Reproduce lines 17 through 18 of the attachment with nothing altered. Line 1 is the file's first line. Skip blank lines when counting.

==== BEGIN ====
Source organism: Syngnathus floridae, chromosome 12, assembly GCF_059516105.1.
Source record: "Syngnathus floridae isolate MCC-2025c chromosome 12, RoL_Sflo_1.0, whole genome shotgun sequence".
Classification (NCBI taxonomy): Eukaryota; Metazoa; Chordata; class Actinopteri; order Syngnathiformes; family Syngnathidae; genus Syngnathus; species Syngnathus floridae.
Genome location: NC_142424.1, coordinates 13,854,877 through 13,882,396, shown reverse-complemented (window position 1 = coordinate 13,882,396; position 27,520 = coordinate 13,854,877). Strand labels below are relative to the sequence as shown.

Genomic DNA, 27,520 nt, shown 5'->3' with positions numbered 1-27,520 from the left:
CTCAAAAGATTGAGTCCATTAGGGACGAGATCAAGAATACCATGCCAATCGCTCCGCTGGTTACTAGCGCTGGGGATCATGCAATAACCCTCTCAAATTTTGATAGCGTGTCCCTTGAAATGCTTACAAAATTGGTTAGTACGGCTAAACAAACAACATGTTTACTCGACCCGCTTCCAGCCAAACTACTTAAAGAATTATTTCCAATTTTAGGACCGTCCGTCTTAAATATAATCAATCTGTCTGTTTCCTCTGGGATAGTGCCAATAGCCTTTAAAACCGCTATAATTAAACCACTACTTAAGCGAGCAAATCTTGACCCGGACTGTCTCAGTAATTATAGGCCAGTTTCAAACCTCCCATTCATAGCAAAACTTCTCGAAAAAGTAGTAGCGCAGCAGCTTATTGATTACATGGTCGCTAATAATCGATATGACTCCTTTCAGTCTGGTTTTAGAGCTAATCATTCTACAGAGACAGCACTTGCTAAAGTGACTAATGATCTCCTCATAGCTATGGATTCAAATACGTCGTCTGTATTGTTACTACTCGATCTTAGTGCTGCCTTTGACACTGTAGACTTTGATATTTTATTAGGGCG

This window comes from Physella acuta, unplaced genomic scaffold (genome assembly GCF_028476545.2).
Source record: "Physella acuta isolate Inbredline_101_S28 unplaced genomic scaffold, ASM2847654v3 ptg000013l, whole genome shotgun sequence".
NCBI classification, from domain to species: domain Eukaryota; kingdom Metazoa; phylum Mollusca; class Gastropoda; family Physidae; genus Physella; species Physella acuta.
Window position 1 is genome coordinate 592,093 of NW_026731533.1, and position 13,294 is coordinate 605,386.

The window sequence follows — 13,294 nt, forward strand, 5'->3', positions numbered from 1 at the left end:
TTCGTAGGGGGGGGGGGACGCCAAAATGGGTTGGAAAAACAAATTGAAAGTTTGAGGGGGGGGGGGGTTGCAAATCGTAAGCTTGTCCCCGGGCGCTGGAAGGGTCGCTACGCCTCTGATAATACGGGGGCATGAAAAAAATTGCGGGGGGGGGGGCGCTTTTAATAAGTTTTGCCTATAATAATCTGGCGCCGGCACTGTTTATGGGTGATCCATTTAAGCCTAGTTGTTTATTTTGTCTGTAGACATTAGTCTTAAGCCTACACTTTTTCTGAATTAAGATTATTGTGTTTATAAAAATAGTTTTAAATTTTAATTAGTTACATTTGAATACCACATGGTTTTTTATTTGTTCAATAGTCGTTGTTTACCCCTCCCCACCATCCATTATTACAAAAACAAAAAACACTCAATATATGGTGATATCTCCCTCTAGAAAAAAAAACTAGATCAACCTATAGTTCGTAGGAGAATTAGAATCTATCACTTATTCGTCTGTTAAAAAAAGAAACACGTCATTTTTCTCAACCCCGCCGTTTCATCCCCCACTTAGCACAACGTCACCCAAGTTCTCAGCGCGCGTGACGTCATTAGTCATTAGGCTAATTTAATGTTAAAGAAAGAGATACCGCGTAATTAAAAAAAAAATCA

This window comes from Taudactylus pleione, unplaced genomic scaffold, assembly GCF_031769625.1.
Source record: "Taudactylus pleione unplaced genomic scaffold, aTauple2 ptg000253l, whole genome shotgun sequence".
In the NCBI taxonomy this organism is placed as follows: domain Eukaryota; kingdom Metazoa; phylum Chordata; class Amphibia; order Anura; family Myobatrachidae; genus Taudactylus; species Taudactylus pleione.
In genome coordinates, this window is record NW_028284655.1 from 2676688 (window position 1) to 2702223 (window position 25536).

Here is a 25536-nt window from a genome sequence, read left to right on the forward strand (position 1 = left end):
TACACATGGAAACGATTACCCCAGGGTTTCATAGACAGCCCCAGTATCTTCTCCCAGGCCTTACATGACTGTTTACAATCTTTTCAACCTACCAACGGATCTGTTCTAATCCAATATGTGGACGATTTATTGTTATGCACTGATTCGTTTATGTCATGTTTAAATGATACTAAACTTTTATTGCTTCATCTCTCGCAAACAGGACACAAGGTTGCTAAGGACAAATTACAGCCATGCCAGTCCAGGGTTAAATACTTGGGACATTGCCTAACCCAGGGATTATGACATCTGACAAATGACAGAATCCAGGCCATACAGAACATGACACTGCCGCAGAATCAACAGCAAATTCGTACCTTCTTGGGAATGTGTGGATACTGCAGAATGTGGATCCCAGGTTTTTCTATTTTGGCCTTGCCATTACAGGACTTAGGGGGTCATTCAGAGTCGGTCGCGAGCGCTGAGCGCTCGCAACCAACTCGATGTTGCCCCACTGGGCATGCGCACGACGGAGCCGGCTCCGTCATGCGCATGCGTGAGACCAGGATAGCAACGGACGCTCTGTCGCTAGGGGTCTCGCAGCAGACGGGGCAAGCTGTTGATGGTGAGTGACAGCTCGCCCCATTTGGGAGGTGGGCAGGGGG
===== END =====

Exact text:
Here is a 25536-nt window from a genome sequence, read left to right on the forward strand (position 1 = left end):
TACACATGGAAACGATTACCCCAGGGTTTCATAGACAGCCCCAGTATCTTCTCCCAGGCCTTACATGACTGTTTACAATCTTTTCAACCTACCAACGGATCTGTTCTAATCCAATATGTGGACGATTTATTGTTATGCACTGATTCGTTTATGTCATGTTTAAATGATACTAAACTTTTATTGCTTCATCTCTCGCAAACAGGACACAAGGTTGCTAAGGACAAATTACAGCCATGCCAGTCCAGGGTTAAATACTTGGGACATTGCCTAACCCAGGGATTATGACATCTGACAAATGACAGAATCCAGGCCATACAGAACATGACACTGCCGCAGAATCAACAGCAAATTCGTACCTTCTTGGGAATGTGTGGATACTGCAGAATGTGGATCCCAGGTTTTTCTATTTTGGCCTTGCCATTACAGGACTTAGGGGGTCATTCAGAGTCGGTCGCGAGCGCTGAGCGCTCGCAACCAACTCGATGTTGCCCCACTGGGCATGCGCACGACGGAGCCGGCTCCGTCATGCGCATGCGTGAGACCAGGATAGCAACGGACGCTCTGTCGCTAGGGGTCTCGCAGCAGACGGGGCAAGCTGTTGATGGTGAGTGACAGCTCGCCCCATTTGGGAGGTGGGCAGGGGG